A shift in briefing-room tone and style was immediate. Scaramucci's delivery was smooth and polished. Spicer, who displayed a sometimes-fiery and occasionally flustered demeanor in on-camera exchanges with reporters, became widely known, particularly through an impersonation by Melissa McCarthy on NBC's "Saturday Night Live." McCarthy's signature move was to plow down reporters with the podium when exasperated by questioning.
Spicer had long sought the strategic communications job for himself and had been managing that role along with his press secretary duties for nearly two months.
He had spent several years leading communications at the Republican National Committee before helping Trump's campaign in the general election. He is close to White House chief of staff Reince Priebus, the former RNC chair.
Priebus told The Associated Press he supports Scaramucci "100 percent," despite reportedly trying to prevent the financier from getting multiple administration positions. Ivanka Trump, the president's daughter, and her husband, powerful senior aide Jared Kushner, had known Scaramucci for years from New York and pushed for his hire.
Scaramucci, a frequent visitor to Trump Tower during the transition, is expected to play a visible role as one of Trump's defenders on television. But Spicer and other officials questioned his hiring as communications director ahead of the president's push to overhaul the tax system and other policy issues.
As a Wall Street titan-turned-TV talking head, Scaramucci has no government experience and no experience crafting communication strategy around policy.
It's unclear whether the new leadership will lead to a more open White House.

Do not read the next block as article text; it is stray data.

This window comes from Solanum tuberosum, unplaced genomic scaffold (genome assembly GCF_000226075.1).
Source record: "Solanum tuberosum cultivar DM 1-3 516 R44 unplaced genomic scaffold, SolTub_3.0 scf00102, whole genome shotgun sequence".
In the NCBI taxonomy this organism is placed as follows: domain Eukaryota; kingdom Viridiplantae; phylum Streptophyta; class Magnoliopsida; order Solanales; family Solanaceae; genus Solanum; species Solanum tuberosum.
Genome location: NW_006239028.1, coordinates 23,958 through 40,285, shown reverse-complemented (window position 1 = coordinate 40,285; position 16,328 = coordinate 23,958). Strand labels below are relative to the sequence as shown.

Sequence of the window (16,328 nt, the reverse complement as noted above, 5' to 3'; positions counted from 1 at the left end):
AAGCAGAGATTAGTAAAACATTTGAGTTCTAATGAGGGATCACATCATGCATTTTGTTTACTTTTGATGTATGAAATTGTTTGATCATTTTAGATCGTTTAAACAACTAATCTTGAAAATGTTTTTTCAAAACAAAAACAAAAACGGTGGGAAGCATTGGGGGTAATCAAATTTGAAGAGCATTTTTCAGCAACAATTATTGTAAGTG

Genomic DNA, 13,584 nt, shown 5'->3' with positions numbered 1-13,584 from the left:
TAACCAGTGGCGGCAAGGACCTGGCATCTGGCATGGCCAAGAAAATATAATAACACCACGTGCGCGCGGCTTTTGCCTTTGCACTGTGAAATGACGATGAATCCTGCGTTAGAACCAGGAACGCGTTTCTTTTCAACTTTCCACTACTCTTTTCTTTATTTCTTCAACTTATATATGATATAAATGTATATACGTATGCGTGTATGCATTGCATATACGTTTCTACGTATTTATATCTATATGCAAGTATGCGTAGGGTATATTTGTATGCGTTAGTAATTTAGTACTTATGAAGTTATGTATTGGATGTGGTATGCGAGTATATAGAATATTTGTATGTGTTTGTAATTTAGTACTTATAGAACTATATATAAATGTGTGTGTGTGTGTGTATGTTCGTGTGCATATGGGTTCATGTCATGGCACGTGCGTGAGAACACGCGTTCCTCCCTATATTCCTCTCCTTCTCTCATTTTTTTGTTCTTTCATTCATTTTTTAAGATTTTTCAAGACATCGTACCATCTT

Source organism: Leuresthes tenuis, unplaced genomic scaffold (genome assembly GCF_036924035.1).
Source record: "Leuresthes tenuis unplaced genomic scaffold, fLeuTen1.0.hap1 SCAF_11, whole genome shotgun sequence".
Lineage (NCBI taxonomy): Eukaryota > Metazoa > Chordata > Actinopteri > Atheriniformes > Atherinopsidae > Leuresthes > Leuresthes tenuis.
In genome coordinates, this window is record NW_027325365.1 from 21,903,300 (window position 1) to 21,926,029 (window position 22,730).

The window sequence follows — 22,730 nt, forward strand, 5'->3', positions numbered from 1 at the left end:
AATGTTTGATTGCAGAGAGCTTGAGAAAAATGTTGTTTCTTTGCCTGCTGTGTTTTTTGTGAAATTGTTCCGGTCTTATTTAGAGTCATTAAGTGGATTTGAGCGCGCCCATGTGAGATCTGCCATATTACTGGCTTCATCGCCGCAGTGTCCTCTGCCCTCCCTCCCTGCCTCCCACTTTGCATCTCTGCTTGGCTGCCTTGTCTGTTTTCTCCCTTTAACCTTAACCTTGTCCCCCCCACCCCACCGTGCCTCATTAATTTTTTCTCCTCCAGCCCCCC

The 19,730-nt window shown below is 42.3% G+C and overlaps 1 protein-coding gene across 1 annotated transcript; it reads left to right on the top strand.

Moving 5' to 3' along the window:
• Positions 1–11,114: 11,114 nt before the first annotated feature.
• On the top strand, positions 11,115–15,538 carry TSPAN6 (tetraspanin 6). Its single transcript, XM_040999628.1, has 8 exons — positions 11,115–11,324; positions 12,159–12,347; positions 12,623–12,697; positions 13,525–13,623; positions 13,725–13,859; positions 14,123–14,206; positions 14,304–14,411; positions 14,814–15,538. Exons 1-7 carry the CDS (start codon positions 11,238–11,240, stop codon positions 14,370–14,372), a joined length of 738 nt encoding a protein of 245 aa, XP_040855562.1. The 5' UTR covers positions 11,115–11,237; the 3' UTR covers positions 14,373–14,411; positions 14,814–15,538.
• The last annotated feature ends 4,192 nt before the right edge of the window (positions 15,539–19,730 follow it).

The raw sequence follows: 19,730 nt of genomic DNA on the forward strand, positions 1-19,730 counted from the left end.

Scaramucci did not commit to putting briefings back on camera full-time. He also offered a level of support for some of Trump's more outlandish statements, including his unsupported claim that millions of illegal votes were cast in the 2016 election.
"If the president says it ... there's probably some level of truth to that," he said.
He also made clear that he would continue Trump's efforts to push back against media reports he doesn't like -- and would do a better job of selling his victories.
"The president is a winner. And we're going to do a lot of winning," said Scaramucci, who blew a kiss to the press corps before departing.
Scaramucci notably said he reports directly to the president, not to the chief of staff -- a highly unusual arrangement for a communications director and a possible reflection that Priebus' standing with Trump is often uncertain.
Back in January, Spicer's tenure got off to a rocky start. On Trump's first full day in office, he lambasted journalists over coverage of the crowd size at the inauguration and stormed out of the briefing room without answering questions.
Spicer remained loyal to Trump but frequently battled perceptions that he was not plugged in to what the president was thinking.
The resignation comes a day after Mark Corallo, the spokesman for the president's outside legal team, left his post. And in a separate move, former White House aide Katie Walsh is returning to the RNC, spokesman Ryan Mahoney said. Walsh will serve as an adviser on data and digital issues, and the appointment is unrelated to the White House personnel changes, he said.
Associated Press writers Jonathan Lemire, Julie Pace, Darlene Superville, Vivian Salama in Washington and David Bauder in New York contributed to this report.